Week Ahead: Stocks vs. Credit Markets
Credit stories are back on the front burner. In fact, they are boiling over and are likely to keep spilling into the stock market in the week ahead.
There's also a fairly heavy economic calendar, including the Federal Reserve's latest meeting minutes, consumer inflation and a series of housing data.
There are some important earnings, including Wal-Mart Stores and Hewlett-Packard.
If the final details are sorted out, there could also be a major airline merger between Northwest and Delta. CNBC's Phil LeBeau reports the deal is close, and the new airline would be called Delta.
The market's focus will also stay centered on the saga of the bond insurers and the health of the credit markets. This past week, there were serious problems in the auction rate securities market, where buyers were scarce. Some big banks stayed out of that market, which is a short-term paper market predominantly for municipal bond and student loan issues. Deals that were done went at sharply higher rates.
U.S. markets are closed Monday, but futures traders will be active and watching overseas markets.
Tobias Levkovich, Citigroup's chief U.S. equity strategist, says he's watching the credit situation very carefully for signs that it will take a toll on the broader economy and it is beginning to look like it is. "Wall Street can go through a series of crises that don't have to make their way to Main Street," he said.
But he says the trend is shifting. In the Fed's latest senior lending officers survey, the net conditions in tightening versus loosening were about 30 percent. At 40 to 50 percent, it would be at recession levels. "30 percent is getting there," he said.
"Now we're seeing credit conditions getting tight and three quarters later you see it showing up in the economy," he said. He said it's likely there will be a dip in industrial production; capital spending will decline and at best, employment stays flat.
On the corporate earnings front, "we are most worried about expectations in the second half being too strong," he said.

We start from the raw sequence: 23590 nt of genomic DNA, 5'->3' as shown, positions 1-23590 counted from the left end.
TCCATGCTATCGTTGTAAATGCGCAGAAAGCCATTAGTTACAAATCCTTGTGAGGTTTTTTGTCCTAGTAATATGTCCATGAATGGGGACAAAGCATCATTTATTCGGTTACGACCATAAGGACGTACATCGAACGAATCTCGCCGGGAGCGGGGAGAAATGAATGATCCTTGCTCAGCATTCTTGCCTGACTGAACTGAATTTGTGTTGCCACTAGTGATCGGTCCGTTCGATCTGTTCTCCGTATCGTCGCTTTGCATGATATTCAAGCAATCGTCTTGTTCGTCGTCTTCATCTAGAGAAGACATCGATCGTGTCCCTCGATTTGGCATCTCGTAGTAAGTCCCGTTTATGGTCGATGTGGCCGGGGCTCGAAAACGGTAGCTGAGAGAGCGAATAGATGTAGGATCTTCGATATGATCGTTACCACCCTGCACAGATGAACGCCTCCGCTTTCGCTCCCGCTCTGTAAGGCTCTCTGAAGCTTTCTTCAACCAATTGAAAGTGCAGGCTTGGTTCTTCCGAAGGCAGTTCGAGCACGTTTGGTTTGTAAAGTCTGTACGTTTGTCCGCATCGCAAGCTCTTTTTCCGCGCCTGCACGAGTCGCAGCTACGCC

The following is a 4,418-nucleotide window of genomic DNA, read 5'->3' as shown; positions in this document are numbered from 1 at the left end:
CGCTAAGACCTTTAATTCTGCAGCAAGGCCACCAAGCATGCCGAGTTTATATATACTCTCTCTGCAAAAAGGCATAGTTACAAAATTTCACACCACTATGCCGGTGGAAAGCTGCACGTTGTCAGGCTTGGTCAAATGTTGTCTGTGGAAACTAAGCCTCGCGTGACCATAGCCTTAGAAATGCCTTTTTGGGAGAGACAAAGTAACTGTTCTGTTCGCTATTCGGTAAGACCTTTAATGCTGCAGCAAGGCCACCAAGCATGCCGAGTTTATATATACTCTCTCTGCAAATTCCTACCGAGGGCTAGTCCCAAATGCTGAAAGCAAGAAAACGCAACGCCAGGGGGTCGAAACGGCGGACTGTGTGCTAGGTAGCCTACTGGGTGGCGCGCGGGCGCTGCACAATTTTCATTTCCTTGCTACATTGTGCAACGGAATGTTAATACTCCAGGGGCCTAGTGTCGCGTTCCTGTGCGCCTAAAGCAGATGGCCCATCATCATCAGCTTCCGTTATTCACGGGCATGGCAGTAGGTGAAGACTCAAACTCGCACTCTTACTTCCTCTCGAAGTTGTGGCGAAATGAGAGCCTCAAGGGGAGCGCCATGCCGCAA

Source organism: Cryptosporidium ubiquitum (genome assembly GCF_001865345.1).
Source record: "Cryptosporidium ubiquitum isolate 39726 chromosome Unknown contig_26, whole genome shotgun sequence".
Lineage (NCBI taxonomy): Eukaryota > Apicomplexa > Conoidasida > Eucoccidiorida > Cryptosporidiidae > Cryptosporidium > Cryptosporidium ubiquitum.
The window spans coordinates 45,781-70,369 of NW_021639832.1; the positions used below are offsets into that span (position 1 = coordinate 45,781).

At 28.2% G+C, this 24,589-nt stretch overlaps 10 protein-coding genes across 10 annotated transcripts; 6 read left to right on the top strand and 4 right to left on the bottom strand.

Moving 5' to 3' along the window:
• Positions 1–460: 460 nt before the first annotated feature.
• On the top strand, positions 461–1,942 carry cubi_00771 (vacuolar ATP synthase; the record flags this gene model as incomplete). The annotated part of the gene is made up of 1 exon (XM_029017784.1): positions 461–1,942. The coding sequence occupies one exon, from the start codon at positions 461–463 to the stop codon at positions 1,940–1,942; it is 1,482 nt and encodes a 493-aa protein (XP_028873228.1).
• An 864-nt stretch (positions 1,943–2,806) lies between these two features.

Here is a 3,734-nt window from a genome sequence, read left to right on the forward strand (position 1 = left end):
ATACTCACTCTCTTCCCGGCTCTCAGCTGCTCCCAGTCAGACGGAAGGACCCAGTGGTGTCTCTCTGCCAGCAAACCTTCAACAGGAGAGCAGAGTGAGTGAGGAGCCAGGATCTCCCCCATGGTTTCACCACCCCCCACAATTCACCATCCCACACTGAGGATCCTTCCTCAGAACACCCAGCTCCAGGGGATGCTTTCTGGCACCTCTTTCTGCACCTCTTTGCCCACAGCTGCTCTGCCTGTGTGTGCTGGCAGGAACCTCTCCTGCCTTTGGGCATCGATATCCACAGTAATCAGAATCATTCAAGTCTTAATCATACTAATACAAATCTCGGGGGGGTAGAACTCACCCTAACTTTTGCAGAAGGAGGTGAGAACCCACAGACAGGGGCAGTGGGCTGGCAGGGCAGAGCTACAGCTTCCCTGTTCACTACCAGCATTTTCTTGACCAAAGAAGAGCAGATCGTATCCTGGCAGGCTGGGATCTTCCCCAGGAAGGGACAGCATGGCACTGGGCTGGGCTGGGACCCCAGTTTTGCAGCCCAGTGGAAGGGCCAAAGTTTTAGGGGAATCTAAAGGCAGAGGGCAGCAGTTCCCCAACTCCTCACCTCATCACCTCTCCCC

Levkovich says he expects the stock market to stay rocky as it adjusts to declining earnings expectations, and he says there could be another dip before improvement just after the elections. He said it doesn't really matter which candidate wins the White House but typically the market behaves better when the President-elect is a Republican.
For the year, Citi expects stocks to be up about 5 percent and he has an S&P 500 target of 1550. As far as stocks to buy, he says look for the ones where there are low expectations and awful sentiment. "We're telling people to buy consumer discretionary and financials. People are pricing awful conditions into those stocks," he said.
Stocks closed out the week with gains. The Dow scored 1.4 percent; the broader S&P 500, also up 1.4 percent, and the Nasdaq up 0.7 percent.
Crude was on a roll in the past week, gaining 4.1 percent to $95.50 per barrel, its biggest weekly gain since November. Gasoline was up 5.8 percent to $2.4938. Natural gas increased 4.3 percent to $8.66 per million btu.
Gold slipped 1.7 percent to $902.80.
The dollar lost 1.1 percent against the euro for the week and gained 0.4 percent against the yen.
The 10-year fell 1 1/32 on the week, raising its yield to 3.780 percent. The yield on the two-year was at 1.908 percent.
Inflation data, Fed minutes and some housing data top the list of scheduled economic news in the week ahead.
On Wednesday, consumer prices are released at 8:30 a.m. and the Fed's minutes from its last FOMC meeting are issued at 2 p.m. That report will include new forecasts from the Fed. Fed Chairman Ben Bernanke said in his Congressional testimony Thursday that the Fed has trimmed its growth outlook for this year.
The CPI inflation data will be a big item to watch because we know how closely the Fed is monitoring inflation. There was plenty of negative news on the inflation front in import data released Friday. U.S. import prices rose 1.7 percent in January, boosted by higher energy costs. It was the largest increase since January, 1989.
Housing starts and building permits are reported at 8:30am Wednesday, and the National Association of Home Builders Survey is released at 1 pm Tuesday.
On Thursday, weekly jobless claims are reported at 8:30 as usual. Also that day, the Philadelphia Fed survey for February is released at 10 a.m. That number could be significant, particularly after the market's reaction Friday to a negative Empire state manufacturing report. Leading indicators are also reported Thursday at 10 a.m.
The coming week is a quiet one for Fed speak. St. Louis Fed President William Poole speaks at Truman State University in Kirksville, Mo at 1:30 p.m. He will take questions from the audience.
As the earnings period winds down, there are still some big names reporting in the coming week. The retailers start to roll out in force, with Wal-Mart Tuesday; TJX on Wednesday and J.C. Penney Thursday. Whole Foods is also reporting Tuesday.
Hewlett-Packard reports after the bell Tuesday.
There are a few names in the energy sector, including Integrys Tuesday and Transocean Wednesday. CMS Energy, Chesapeake Energy and Williams Cos. report Thursday. PG&E reports Friday.
Newmont Mining and Barrick Gold report Thursday.
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